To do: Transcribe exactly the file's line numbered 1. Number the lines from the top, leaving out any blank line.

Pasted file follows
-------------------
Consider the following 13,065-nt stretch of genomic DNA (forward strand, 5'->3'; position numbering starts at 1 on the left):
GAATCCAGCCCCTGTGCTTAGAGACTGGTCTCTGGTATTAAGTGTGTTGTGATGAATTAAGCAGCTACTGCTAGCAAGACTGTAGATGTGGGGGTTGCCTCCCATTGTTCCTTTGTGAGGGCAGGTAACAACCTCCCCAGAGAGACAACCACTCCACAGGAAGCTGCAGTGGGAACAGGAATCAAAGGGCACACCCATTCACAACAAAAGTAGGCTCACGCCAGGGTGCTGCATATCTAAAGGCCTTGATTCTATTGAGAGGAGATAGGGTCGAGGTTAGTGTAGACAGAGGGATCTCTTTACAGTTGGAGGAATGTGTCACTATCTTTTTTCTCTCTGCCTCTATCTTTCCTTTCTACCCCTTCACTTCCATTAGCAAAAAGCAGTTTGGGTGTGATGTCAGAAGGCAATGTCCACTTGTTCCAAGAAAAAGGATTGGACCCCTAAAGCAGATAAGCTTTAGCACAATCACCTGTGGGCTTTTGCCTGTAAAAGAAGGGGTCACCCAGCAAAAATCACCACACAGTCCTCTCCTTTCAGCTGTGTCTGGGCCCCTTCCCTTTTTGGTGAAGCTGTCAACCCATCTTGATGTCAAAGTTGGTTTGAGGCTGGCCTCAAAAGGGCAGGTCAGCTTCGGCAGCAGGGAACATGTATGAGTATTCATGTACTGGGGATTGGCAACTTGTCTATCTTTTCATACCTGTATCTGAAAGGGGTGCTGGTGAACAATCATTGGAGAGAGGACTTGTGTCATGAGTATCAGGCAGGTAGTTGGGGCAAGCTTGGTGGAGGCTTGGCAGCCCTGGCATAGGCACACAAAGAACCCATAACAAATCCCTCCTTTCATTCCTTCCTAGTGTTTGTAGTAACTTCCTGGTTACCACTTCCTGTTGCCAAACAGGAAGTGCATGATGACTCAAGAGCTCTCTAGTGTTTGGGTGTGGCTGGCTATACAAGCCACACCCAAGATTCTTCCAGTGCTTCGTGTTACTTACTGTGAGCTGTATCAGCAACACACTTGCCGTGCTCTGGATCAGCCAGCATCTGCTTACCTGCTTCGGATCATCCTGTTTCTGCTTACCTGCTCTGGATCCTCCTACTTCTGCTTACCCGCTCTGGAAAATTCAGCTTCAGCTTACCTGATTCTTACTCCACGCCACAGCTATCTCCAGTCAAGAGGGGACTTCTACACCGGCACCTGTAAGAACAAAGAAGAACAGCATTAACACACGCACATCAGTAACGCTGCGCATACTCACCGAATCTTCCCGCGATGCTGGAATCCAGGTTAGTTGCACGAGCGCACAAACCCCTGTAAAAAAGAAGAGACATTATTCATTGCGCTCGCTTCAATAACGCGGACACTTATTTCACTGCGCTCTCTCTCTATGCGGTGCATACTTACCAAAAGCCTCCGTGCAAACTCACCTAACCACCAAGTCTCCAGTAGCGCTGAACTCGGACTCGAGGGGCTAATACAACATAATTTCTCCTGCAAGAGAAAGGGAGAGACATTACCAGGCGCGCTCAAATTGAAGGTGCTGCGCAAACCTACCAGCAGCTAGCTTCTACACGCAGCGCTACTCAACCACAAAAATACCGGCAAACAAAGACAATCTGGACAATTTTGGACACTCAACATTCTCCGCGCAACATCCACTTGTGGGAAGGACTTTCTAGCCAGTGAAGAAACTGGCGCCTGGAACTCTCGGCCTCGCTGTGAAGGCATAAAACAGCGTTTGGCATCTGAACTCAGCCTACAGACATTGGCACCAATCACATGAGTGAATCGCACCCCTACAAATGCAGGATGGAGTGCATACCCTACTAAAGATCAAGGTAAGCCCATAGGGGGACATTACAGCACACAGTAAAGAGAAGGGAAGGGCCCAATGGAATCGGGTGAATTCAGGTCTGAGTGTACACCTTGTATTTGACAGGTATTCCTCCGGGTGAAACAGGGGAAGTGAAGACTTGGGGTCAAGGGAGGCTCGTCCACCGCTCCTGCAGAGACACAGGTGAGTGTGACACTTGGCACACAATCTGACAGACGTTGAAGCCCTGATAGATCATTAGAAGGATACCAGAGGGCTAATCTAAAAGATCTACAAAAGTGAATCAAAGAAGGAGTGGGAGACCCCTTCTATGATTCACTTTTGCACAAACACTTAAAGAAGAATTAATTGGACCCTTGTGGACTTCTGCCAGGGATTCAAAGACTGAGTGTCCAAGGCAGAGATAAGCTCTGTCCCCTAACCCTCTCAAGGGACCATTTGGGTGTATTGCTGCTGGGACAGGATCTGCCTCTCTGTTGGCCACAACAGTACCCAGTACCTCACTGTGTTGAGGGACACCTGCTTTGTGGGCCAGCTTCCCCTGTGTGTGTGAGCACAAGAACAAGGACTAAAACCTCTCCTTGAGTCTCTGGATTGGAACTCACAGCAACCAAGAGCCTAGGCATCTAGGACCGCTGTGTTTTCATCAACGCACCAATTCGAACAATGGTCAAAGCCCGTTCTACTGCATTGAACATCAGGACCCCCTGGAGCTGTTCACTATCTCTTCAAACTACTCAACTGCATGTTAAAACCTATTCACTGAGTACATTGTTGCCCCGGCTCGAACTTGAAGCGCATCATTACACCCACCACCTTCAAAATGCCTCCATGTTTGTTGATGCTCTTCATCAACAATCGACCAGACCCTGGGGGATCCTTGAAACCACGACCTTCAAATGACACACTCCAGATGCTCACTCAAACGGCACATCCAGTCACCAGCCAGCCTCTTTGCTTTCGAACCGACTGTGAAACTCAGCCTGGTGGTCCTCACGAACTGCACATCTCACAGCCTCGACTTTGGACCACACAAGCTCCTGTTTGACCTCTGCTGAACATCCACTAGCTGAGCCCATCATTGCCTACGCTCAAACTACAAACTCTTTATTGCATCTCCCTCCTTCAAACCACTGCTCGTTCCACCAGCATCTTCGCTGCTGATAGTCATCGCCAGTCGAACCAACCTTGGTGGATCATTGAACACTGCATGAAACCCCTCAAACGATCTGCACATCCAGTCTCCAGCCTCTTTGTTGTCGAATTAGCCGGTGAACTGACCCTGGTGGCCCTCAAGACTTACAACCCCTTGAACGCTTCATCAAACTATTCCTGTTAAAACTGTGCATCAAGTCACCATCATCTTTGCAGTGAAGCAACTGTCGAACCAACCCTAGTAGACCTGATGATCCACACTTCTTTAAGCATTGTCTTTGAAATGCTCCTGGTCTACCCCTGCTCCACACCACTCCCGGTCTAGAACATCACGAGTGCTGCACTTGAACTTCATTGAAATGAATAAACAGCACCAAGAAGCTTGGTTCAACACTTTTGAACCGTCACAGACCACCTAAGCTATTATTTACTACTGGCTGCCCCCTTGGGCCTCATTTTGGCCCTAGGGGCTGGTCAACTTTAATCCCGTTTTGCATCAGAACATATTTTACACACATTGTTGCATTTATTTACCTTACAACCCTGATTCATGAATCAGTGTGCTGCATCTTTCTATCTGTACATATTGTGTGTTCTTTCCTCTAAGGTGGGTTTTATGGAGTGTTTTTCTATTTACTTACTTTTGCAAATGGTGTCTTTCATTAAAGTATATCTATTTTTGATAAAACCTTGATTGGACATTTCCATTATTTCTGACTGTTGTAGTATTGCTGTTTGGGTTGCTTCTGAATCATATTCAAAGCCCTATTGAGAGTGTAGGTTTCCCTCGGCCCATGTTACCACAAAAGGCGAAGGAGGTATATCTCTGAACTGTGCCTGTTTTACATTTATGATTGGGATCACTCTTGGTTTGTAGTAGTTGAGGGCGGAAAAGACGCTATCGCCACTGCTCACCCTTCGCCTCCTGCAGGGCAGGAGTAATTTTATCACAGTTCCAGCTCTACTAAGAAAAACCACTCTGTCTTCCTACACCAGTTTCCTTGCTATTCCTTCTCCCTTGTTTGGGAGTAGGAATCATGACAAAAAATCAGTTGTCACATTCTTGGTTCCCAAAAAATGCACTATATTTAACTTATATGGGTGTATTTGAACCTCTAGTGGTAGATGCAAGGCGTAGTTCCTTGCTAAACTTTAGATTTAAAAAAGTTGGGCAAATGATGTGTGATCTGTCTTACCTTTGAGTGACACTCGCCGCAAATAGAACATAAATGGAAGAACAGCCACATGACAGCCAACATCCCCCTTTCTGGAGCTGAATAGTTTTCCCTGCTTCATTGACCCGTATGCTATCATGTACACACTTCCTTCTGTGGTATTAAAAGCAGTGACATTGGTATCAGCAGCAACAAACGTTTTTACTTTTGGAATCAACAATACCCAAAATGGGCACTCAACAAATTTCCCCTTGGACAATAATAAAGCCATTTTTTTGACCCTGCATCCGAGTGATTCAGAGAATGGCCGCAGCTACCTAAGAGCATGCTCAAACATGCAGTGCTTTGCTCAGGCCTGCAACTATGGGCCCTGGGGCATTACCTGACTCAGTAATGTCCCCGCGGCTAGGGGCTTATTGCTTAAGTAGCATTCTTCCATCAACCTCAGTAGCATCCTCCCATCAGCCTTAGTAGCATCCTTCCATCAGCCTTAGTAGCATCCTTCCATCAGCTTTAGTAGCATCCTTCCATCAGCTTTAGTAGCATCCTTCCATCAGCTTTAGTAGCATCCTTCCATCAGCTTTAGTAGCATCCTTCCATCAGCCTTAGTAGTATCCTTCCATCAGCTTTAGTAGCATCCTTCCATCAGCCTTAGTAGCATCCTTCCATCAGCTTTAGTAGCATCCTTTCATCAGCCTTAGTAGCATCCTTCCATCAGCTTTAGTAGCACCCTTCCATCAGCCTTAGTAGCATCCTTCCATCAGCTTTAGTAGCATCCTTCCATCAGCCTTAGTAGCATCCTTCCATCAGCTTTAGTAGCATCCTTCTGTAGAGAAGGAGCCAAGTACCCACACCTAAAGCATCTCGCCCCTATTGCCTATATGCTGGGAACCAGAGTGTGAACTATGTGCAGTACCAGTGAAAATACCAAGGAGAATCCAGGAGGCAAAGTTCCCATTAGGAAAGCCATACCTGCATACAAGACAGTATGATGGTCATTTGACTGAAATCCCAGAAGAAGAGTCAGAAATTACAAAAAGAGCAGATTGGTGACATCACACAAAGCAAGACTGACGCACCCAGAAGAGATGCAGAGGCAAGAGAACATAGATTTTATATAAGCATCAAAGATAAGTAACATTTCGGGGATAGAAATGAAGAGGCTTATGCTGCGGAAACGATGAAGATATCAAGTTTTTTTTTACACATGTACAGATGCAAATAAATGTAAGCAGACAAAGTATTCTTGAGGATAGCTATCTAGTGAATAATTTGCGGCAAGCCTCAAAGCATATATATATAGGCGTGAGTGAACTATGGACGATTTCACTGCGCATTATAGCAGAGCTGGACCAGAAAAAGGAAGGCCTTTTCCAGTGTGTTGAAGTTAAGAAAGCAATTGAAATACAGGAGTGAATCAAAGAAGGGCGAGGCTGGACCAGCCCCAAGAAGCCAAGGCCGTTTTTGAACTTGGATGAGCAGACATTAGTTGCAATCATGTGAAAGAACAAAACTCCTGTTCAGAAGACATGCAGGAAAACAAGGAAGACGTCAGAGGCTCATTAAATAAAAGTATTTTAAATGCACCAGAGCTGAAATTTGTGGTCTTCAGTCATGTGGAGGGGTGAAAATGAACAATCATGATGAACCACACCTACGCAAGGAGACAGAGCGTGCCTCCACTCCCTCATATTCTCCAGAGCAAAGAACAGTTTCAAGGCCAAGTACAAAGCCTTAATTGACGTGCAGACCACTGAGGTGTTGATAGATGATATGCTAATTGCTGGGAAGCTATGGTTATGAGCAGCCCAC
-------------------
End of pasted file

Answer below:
Consider the following 13,065-nt stretch of genomic DNA (forward strand, 5'->3'; position numbering starts at 1 on the left):